East Lansing — Michigan State lost to Northwestern for the third straight time on Saturday, but its problems go much deeper than that.
The Spartans have an offense that continues to lack any consistency or ability to make plays in crunch time and a defense, while dominant against the run, has routinely given up chunks of yardage through the air. Add in a rash of injuries and some questionable play-calling and Michigan State is five games into the season wondering what’s next.
The latest head-scratcher was Saturday’s 29-19 loss at Northwestern, a team that had lost three straight coming in and didn’t score a single point in the second half of last week’s loss to Michigan when it blew a 17-0 lead.
No. 20 Michigan State (3-2, 1-1 Big Ten) managed to take the lead late in the third quarter on Felton Davis’ 3-yard touchdown catch, but on the ensuing drive, Northwestern marched 75 yards in less than four minutes to retake the lead on a 21-yard strike from Clayton Thorson to Cameron Green. It was a lead the Wildcats wouldn’t relinquish.
“This is a football team that didn’t get it done. That’s the bottom line,” Michigan State coach Mark Dantonio said. “As close as the game was at the end of game it felt like it was just getting fouled up, didn’t it? It felt like it was just spinning out of control. Some things we had control over and we can change. Those are the things that I’m frustrated about.”
Michigan State coach Mark Dantonio gives his thoughts on his team's performance in Saturday's loss. Matt Charboneau, The Detroit News
The offense would seem to be something the Spartans could control, but after the Wildcats (2-3, 2-1) took the fourth-quarter lead, Michigan State punted twice and turned the ball over on downs twice. The first three drives totaled just 11 yards while the final drive stalled after tight end Matt Sokol fell at the Northwestern 1 and quarterback Brian Lewerke’s pass to Davis sailed over the senior receiver’s head.
The final sequence summed up the offense on Saturday — and for the season, for that matter — as a unit that has had some decent numbers but can’t put the ball in the end zone when it matters most.
“The problem is execution and overall offense,” co-offensive coordinator Dave Warner said. “Doesn't matter if we're backed up on our own goal line or the 1-yard line, we need to execute, simple as that.”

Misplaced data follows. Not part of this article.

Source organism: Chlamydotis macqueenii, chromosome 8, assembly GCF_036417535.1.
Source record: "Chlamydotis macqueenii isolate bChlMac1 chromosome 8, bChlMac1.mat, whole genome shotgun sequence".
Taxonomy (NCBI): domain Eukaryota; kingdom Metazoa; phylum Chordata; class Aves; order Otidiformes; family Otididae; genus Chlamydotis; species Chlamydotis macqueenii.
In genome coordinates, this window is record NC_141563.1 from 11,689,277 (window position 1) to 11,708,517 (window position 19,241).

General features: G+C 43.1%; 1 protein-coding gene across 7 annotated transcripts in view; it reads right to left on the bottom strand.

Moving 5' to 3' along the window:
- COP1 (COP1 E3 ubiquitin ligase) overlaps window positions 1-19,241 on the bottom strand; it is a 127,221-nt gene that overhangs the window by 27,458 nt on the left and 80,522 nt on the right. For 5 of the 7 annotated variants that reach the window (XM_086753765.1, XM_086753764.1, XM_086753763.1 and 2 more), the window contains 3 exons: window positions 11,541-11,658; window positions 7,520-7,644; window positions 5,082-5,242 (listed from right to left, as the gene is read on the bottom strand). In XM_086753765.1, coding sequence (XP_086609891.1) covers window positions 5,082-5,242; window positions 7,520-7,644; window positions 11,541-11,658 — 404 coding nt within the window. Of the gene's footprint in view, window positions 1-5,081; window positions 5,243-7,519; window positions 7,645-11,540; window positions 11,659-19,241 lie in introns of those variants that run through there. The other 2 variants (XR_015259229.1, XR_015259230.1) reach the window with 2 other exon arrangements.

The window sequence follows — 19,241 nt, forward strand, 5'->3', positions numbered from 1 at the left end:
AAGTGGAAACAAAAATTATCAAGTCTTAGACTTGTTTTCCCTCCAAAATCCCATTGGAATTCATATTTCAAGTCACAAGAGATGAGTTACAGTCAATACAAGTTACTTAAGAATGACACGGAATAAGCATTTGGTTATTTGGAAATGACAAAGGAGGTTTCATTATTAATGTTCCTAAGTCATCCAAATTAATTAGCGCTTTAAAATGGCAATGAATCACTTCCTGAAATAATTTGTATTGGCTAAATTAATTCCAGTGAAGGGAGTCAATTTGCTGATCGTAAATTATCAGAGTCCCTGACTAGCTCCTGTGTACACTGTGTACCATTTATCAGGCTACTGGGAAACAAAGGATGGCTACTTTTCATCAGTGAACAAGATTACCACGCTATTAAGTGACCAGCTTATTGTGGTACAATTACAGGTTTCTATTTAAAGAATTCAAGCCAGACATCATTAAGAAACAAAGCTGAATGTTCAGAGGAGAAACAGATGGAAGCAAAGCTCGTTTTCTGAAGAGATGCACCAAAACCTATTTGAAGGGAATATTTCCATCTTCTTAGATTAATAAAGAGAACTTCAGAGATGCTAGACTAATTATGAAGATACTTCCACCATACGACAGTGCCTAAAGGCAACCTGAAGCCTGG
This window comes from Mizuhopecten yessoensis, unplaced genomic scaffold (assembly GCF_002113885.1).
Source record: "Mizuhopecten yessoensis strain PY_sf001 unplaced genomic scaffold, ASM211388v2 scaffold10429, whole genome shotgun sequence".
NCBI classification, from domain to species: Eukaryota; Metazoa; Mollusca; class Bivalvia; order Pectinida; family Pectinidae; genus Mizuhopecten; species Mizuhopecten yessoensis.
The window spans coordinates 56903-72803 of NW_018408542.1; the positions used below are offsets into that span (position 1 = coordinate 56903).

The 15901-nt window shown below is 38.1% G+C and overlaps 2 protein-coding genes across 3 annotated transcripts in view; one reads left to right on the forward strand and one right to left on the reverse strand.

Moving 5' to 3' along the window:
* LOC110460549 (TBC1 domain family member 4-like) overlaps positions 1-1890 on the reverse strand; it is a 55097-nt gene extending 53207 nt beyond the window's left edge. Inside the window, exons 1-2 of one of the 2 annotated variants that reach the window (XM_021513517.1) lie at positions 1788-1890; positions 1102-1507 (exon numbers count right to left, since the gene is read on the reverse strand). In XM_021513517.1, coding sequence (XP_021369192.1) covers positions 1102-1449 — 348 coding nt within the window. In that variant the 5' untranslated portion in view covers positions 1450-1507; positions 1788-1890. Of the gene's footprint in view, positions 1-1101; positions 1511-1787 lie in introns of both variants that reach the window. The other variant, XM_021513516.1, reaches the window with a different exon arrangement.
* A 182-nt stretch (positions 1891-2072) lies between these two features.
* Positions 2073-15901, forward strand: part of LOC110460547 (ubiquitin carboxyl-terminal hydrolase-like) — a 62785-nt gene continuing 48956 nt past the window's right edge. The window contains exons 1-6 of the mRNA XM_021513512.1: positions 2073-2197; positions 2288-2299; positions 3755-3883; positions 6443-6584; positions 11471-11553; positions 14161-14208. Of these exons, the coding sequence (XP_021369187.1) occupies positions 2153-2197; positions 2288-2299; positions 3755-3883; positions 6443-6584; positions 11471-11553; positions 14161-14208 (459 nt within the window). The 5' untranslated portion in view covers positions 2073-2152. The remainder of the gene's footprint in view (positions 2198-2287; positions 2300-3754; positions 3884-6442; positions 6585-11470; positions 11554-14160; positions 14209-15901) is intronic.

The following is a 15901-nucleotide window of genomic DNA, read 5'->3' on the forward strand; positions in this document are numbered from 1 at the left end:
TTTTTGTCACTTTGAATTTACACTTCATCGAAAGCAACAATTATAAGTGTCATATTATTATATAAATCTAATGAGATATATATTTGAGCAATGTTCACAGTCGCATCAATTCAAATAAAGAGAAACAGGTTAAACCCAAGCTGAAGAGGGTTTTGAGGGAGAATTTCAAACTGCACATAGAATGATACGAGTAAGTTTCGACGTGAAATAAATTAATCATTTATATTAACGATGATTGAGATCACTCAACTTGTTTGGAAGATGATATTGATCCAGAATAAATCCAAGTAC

It’s tougher to do with the number of injuries the Spartans have, and Warner didn’t let himself off the hook when asked how much play-calling impacts things.
“A lot, evidently,” Warner said. “We've got to find a way to call plays that work. We've been searching for that. We've won three games and I've been searching for it from every game, win or lose, but I'll take responsibility for that.”
It wasn’t all on the offense as the defense held Northwestern to eight yards rushing but did little to contain Thorson, who was 31-for-47 passing for 373 yards and three touchdowns while adding a rushing touchdown in the final minutes.
“There were a couple long ones that he put right on the money when we were in good coverage,” MSU defensive coordinator Mike Tressel said. “Tre Person was in good coverage, Tyriq Thompson was in good coverage, and he put it right on the money. We couldn't get our hand on the football.”
Michigan State assistants Dave Warner and Mike Tressel talk the offense and defense's performance in Saturday's loss. Matt Charboneau, The Detroit News
It was the big play that was key for the Wildcats in the first half, scoring on back-to-back drives that totaled four plays and little more than a minute on the clock. The first came on a 77-yard strike from Thorson to Kyric McGowan as Michigan State failed to cover the Wildcats receiver. McGowan went untouched down the sideline to give Northwestern a 7-3 lead with 18 seconds left in the first quarter.
After Michigan State failed to pick up a first down on its next possession, Northwestern took just two plays to score again as Thorson connected with JJ Jefferson for a 34-yard touchdown, giving the Wildcats a 14-3 lead with 13:58 left in the second quarter.
“We had a couple blown assignments that hurt us in end,” linebacker Joe Bachie said. “We gotta play four quarters. Our goal this week, at the top of the list, was one play, one focus. Every week we focus on something and this week it was one play at a time. Do your job on that play. People made mistakes and they took advantage.”
Northwestern took advantage enough to win for the third time in the series and third straight time at Spartan Stadium.
“For us to be resilient down the stretch I think is starting to show a little bit of our maturity growing and our character always being the backbone of who we are,” Northwestern coach Pat Fitzgerald said. “You know we lost some momentum there in the third quarter, but we were able to seize it back, and we've been really close the last three weeks. To come in here against an outstanding football team and get the win, I'm incredibly proud of our guys.”
Michigan State got two Matt Coghlin field goals in the first half, but that as it.
In the third quarter, things began to shift. First, Davis scored on a 48-yard run and later in the third quarter he put the Spartans ahead with his touchdown grab.
However, that was it for any sort of offensive rhythm.
Lewerke threw his sixth interception of the season and finished with 329 yards but was just 31-for-51 while the Spartans gained only 96 yards on the ground and were just 4-for-15 on third down.
“We've got to stay positive,” Lewerke said. “Coach D always says it, it can always be worse. Every time you lose a game you're going to be a little frustrated, especially against a team I thought we had a chance to beat. But things happen, and we move on. But yeah, I'm a bit frustrated. We're going to keep going and keep it positive going into next week.”